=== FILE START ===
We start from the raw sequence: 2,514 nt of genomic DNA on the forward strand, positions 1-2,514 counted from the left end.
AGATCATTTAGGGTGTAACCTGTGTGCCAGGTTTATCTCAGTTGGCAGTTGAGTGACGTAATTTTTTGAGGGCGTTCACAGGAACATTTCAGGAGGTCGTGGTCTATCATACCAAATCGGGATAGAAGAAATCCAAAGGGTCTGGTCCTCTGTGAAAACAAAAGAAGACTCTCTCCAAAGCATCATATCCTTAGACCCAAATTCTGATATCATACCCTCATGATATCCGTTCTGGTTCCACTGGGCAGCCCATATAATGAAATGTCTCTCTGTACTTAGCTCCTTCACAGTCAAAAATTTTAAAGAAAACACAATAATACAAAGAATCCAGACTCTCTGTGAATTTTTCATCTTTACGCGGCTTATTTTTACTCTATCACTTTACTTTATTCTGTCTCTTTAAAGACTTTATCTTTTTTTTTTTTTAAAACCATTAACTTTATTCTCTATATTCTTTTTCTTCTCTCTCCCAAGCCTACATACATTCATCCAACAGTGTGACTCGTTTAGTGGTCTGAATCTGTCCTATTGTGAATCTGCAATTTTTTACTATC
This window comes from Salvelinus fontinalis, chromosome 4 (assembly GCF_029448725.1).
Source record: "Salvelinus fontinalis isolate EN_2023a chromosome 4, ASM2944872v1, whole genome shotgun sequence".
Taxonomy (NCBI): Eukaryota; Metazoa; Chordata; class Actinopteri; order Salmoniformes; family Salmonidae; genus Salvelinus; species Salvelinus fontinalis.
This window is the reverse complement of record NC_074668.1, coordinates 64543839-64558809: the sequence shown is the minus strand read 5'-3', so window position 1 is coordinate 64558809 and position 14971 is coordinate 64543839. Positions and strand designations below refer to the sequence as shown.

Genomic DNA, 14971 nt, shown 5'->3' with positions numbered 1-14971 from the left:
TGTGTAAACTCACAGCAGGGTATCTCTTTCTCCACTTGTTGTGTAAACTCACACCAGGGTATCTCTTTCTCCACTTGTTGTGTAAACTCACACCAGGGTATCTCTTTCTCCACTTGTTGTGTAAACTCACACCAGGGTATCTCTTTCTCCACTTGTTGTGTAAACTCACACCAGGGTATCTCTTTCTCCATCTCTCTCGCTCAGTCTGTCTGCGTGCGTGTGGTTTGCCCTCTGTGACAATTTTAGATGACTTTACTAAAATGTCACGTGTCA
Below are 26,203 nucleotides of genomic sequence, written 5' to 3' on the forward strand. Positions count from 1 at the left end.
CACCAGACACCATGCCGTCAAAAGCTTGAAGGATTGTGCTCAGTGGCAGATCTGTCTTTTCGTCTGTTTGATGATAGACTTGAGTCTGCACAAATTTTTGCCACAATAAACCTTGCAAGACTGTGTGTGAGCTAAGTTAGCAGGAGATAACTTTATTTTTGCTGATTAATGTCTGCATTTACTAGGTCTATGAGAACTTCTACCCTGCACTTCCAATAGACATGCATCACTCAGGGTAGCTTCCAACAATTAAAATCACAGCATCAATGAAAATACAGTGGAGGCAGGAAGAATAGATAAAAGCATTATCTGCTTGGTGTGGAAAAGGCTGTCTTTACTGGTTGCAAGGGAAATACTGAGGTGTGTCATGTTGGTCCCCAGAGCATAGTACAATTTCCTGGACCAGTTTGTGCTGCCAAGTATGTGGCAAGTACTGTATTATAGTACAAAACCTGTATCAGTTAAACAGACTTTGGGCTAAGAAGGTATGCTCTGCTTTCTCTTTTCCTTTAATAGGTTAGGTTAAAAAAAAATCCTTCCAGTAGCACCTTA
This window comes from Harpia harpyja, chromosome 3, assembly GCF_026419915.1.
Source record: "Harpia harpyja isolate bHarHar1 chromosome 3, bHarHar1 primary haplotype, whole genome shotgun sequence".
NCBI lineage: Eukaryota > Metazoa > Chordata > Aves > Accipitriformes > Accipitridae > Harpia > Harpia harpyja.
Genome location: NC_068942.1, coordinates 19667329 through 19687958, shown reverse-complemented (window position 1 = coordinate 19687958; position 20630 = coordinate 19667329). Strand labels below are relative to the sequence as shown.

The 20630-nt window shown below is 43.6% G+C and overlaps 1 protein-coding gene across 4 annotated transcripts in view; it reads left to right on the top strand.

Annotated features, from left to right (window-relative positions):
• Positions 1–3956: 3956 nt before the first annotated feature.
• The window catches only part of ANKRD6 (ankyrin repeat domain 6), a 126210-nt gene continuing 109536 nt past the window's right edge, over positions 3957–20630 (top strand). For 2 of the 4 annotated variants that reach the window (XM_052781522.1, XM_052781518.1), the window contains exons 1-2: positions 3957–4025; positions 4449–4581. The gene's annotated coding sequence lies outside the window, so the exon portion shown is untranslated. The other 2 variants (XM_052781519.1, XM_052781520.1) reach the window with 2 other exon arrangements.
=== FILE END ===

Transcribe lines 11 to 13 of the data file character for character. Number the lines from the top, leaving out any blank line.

This window comes from Harpia harpyja, chromosome 3, assembly GCF_026419915.1.
Source record: "Harpia harpyja isolate bHarHar1 chromosome 3, bHarHar1 primary haplotype, whole genome shotgun sequence".
NCBI lineage: Eukaryota > Metazoa > Chordata > Aves > Accipitriformes > Accipitridae > Harpia > Harpia harpyja.